Cities Emit 60% More Carbon Than Thought

A new analysis finds that city planners have been undercounting greenhouse gas emissions from a key contributor.

Boxes of fruits and veggies sit at the Hunts Point Terminal Produce Market in New York City, the largest distribution center of its kind in the world. New analysis suggests that cities need to do a better job counting the embodied carbon of the products they import.

The carbon footprint of some of the world’s biggest cities is 60 percent larger than previously estimated when all the products and services a city consumes are included, according to a new analysis.

The report was released Tuesday at the IPCC Cities and Climate Change Science Conference in Edmonton, Canada, and estimated the carbon emissions for the food, clothing, electronics, air travel, construction materials, and so on consumed by residents but produced outside city limits.

The world’s cities emit 70 percent of the world’s carbon dioxide—and that’s likely higher when consumption emissions are included, says report author Michael Doust, program director at C40 Cities, a network of the world’s cities committed to addressing climate change.

“We’re missing the other side of the coin if we only measure emissions involved in the production of food, energy, or other products and services,” Doust said in an interview in Edmonton. “Knowing what the consumption emissions are and where allows cities and residents to make better decisions on how to reduce their carbon emissions.”

Wealthy "consumer cities" such as London, Paris, New York, Toronto, or Sydney that no longer have large industrial sectors have significantly reduced their local emissions. However, when the emissions associated with their consumption of goods and services are included, these cities’ emissions have grown substantially and are among the highest in the world on a per person basis, the report says. Meanwhile, "producer" cities in India, Pakistan, or Bangladesh generate lots of industrial pollution and carbon emissions in the manufacture of products that will be sold and consumed in Europe and North America.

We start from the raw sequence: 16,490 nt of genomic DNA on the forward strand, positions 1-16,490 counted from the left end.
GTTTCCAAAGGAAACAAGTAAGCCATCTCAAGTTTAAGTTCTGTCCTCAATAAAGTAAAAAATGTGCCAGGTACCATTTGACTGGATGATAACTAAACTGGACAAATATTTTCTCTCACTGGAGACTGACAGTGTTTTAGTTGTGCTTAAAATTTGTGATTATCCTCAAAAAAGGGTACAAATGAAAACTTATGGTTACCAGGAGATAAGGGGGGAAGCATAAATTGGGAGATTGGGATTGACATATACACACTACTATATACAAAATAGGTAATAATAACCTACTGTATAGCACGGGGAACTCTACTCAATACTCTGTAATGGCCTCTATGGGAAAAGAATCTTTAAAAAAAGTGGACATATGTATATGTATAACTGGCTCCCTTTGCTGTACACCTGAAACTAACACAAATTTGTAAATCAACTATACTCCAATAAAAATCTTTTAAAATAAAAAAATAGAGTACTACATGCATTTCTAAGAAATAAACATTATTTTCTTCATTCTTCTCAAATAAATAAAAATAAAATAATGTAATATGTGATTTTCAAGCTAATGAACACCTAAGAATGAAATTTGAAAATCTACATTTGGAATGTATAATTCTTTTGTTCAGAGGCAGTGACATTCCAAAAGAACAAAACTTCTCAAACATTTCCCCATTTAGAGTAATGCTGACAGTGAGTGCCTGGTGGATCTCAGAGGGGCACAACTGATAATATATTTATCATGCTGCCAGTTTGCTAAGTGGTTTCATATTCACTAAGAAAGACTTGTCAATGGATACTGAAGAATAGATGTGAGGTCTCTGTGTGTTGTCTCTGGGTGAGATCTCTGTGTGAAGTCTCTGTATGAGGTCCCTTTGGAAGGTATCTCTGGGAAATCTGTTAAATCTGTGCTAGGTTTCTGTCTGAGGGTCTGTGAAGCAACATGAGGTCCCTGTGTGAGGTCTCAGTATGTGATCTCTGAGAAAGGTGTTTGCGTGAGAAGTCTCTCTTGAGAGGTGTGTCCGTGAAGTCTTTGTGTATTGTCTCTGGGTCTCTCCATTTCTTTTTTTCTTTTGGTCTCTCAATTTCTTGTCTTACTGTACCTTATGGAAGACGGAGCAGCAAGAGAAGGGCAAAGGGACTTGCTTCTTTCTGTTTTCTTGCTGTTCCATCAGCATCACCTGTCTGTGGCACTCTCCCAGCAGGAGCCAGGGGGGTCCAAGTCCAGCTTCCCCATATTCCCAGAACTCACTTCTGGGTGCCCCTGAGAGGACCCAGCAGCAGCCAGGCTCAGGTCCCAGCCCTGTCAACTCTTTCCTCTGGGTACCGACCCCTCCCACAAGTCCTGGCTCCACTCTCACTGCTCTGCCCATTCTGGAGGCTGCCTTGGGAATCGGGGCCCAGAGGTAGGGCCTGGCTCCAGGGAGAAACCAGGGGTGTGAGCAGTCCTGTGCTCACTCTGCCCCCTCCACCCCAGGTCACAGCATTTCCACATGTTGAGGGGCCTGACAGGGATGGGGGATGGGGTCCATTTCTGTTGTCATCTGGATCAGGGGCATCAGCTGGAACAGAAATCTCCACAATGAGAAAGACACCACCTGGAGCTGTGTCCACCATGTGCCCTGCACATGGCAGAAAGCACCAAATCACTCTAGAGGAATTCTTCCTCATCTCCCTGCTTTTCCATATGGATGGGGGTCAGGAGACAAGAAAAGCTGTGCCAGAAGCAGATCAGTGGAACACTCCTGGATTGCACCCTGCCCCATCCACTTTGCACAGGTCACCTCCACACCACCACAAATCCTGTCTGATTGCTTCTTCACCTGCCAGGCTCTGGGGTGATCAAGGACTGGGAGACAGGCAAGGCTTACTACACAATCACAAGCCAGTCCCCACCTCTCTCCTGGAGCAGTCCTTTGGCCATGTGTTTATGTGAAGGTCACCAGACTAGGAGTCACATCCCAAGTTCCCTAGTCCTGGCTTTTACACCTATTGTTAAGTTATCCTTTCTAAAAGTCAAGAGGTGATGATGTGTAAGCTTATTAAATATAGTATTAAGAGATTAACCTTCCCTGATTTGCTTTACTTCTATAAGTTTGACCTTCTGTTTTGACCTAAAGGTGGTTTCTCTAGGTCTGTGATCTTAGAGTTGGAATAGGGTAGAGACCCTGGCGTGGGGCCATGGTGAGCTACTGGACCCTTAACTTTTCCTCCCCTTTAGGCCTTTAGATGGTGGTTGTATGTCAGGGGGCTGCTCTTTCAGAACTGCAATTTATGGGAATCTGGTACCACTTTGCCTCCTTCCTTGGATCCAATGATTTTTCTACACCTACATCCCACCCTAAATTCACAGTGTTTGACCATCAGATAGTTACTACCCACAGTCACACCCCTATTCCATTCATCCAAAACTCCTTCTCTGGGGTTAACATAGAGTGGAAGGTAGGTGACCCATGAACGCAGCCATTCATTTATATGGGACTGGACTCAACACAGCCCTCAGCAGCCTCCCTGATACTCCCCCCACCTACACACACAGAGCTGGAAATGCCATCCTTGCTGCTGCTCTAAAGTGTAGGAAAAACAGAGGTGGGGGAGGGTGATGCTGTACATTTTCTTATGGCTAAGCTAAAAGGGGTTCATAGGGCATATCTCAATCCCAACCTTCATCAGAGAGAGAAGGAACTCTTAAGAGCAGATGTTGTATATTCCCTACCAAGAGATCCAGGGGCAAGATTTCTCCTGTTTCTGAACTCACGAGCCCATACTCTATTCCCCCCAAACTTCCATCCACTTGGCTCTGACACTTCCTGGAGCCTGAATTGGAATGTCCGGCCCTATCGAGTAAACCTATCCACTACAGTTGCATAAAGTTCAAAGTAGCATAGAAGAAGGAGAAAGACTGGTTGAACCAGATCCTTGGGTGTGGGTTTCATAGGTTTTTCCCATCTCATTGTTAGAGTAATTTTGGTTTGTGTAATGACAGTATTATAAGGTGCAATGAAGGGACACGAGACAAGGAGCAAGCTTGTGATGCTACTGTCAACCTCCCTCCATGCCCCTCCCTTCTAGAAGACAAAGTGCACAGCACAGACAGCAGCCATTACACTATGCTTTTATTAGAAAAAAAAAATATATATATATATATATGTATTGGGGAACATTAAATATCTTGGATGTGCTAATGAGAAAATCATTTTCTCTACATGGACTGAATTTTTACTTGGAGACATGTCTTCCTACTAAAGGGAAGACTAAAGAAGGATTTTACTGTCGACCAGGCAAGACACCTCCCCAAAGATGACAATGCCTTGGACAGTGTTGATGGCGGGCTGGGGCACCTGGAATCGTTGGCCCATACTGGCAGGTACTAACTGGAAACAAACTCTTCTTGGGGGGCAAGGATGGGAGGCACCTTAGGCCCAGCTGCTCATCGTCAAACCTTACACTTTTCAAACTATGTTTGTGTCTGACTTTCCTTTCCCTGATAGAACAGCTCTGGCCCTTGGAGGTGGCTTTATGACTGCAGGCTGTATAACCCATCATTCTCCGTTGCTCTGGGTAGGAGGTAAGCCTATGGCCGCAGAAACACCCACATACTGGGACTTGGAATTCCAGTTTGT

Climate Change 101 with Bill Nye

The report, Consumption-based GHG emissions of C40 cities, examined the greenhouse gas emissions associated with goods and services consumed by residents of 79 cites in the C40 network, including food, clothing, electronic equipment, air travel, delivery trucks, and construction industries.

“We’re still going in the wrong direction on climate change,” said Mark Watts, executive director of C40 Cities. Global carbon emissions have increased 60 percent since the international 1997 Kyoto agreement to reduce emissions. “Using more renewable energy and mass transit won’t be enough to reverse this,” said Watts. "We have to reduce our consumption.”

“This new research will help city policy makers to better understand the true impact of their city on global climate change, and so play an ever bigger leadership role in delivering climate action,” he added. (Read: Has the U.S. really reached an energy tipping point?)

Outsourcing Pollution?

“What we buy must be part of our efforts to reduce our emissions. We can’t just outsource them to other regions,” said Don Iveson, the mayor of Edmonton. Iveson said consumption-based accounting is key to knowing what a city’s true carbon footprint is. “Smarter purchasing, buying local, and reducing waste are part of what can be done to reduce consumption emissions.”